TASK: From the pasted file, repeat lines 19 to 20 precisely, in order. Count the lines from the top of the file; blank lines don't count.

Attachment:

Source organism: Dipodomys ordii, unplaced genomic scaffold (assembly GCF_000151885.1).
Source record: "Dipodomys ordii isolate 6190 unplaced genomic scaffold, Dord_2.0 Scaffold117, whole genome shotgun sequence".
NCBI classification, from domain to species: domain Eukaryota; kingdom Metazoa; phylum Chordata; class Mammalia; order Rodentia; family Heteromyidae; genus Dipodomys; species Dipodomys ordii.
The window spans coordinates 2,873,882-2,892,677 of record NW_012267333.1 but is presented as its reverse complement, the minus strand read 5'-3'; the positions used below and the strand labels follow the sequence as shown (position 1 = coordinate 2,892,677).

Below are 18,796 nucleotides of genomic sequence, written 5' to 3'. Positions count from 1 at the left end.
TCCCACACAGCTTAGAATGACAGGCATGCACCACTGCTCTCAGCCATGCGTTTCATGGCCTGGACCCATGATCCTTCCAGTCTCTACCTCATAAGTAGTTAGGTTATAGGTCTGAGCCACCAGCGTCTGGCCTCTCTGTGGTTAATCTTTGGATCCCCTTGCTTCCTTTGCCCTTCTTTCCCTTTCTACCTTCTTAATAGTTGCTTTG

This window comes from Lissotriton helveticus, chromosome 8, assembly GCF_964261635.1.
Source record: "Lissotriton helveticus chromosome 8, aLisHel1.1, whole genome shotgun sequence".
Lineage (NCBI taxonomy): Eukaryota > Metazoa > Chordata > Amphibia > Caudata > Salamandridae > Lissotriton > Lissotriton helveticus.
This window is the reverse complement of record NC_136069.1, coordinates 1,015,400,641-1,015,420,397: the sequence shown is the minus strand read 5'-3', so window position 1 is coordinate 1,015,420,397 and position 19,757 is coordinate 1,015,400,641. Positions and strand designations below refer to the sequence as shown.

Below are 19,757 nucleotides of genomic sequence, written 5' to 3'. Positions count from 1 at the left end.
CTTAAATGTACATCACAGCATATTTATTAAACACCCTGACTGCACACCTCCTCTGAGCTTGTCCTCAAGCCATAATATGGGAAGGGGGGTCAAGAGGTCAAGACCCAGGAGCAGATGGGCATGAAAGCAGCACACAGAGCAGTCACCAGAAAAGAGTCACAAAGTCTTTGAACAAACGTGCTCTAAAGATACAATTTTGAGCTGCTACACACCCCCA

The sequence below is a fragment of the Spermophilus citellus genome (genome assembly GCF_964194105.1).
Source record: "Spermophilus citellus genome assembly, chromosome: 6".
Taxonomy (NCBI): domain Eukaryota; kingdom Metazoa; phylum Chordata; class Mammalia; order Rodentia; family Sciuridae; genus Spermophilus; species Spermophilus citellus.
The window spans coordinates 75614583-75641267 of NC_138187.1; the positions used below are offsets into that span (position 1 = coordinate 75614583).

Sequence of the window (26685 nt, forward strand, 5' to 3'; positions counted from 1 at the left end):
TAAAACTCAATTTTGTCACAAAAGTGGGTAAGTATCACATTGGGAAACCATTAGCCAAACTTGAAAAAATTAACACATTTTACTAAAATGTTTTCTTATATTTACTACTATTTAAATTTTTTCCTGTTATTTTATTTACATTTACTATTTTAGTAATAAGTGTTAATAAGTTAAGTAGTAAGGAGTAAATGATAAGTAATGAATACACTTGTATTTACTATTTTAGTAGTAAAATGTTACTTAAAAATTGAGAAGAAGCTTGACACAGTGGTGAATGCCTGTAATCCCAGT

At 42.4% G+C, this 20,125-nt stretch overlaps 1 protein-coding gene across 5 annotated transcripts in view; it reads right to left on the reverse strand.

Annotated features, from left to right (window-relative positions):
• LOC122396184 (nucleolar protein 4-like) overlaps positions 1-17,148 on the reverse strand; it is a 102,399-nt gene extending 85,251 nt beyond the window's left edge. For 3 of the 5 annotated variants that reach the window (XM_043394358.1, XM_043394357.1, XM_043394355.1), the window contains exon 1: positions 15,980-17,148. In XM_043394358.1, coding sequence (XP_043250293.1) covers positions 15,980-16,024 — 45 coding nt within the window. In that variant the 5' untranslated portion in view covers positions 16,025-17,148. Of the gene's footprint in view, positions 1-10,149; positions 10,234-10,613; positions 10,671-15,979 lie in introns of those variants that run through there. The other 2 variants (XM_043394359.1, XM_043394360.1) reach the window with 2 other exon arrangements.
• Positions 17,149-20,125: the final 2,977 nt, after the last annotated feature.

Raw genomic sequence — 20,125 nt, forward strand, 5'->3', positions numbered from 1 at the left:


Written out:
At 42.4% G+C, this 20,125-nt stretch overlaps 1 protein-coding gene across 5 annotated transcripts in view; it reads right to left on the reverse strand.

Annotated features, from left to right (window-relative positions):